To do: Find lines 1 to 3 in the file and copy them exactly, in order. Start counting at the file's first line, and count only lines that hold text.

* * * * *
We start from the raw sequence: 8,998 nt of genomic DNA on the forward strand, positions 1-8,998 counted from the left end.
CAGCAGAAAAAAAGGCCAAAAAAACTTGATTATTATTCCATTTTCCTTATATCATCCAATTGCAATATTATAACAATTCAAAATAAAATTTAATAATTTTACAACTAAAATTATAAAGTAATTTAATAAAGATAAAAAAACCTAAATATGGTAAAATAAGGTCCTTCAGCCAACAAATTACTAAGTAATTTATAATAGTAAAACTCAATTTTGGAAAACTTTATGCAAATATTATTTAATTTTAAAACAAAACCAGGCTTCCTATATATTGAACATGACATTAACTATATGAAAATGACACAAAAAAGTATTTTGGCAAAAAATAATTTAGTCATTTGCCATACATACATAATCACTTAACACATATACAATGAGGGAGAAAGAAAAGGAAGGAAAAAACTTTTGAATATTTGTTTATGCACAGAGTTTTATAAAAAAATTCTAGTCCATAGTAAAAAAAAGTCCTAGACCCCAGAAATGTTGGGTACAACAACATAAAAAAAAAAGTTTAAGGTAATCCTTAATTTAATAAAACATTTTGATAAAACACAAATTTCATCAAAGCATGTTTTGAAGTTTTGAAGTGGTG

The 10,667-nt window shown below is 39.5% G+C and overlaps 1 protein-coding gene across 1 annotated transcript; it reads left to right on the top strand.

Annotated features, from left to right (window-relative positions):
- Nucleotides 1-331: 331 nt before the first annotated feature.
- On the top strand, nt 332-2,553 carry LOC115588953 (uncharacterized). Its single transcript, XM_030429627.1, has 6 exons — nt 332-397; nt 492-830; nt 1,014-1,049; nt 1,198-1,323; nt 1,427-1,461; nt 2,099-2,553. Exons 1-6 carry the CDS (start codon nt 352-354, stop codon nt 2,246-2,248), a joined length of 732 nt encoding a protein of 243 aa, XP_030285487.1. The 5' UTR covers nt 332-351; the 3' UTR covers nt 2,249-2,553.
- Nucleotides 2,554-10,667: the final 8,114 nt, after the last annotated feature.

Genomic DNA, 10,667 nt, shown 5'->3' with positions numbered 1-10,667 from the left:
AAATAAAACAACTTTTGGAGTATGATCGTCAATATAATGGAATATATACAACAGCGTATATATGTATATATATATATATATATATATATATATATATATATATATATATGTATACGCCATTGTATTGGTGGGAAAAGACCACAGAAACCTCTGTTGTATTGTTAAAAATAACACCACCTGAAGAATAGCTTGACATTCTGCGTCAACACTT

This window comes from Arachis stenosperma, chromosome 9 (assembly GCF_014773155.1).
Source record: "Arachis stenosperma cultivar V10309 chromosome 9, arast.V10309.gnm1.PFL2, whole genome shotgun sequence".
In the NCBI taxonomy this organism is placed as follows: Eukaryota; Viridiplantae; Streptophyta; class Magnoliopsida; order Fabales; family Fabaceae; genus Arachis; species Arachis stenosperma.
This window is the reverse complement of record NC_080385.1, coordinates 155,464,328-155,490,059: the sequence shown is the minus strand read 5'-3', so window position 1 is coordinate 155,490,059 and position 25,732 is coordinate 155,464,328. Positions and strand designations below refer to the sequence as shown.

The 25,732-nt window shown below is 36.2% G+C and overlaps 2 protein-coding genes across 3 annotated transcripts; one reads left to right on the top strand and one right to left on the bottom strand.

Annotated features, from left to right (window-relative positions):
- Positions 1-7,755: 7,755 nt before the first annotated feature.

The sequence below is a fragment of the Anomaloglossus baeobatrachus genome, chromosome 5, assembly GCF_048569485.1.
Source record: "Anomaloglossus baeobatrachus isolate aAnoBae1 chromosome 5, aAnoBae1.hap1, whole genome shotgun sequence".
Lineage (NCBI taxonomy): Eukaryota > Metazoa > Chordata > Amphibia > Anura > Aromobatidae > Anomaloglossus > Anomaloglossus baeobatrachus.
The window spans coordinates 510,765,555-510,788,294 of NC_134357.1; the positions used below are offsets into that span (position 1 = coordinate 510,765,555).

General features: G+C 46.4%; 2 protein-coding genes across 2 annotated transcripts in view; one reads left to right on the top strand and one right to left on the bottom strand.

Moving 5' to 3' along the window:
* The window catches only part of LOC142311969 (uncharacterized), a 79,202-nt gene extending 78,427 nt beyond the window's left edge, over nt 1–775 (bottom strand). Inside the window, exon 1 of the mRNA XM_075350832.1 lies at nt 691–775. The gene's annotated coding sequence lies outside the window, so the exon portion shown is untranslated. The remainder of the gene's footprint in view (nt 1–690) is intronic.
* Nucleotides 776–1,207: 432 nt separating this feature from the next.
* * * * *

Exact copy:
We start from the raw sequence: 8,998 nt of genomic DNA on the forward strand, positions 1-8,998 counted from the left end.
CAGCAGAAAAAAAGGCCAAAAAAACTTGATTATTATTCCATTTTCCTTATATCATCCAATTGCAATATTATAACAATTCAAAATAAAATTTAATAATTTTACAACTAAAATTATAAAGTAATTTAATAAAGATAAAAAAACCTAAATATGGTAAAATAAGGTCCTTCAGCCAACAAATTACTAAGTAATTTATAATAGTAAAACTCAATTTTGGAAAACTTTATGCAAATATTATTTAATTTTAAAACAAAACCAGGCTTCCTATATATTGAACATGACATTAACTATATGAAAATGACACAAAAAAGTATTTTGGCAAAAAATAATTTAGTCATTTGCCATACATACATAATCACTTAACACATATACAATGAGGGAGAAAGAAAAGGAAGGAAAAAACTTTTGAATATTTGTTTATGCACAGAGTTTTATAAAAAAATTCTAGTCCATAGTAAAAAAAAGTCCTAGACCCCAGAAATGTTGGGTACAACAACATAAAAAAAAAAGTTTAAGGTAATCCTTAATTTAATAAAACATTTTGATAAAACACAAATTTCATCAAAGCATGTTTTGAAGTTTTGAAGTGGTG

The 10,667-nt window shown below is 39.5% G+C and overlaps 1 protein-coding gene across 1 annotated transcript; it reads left to right on the top strand.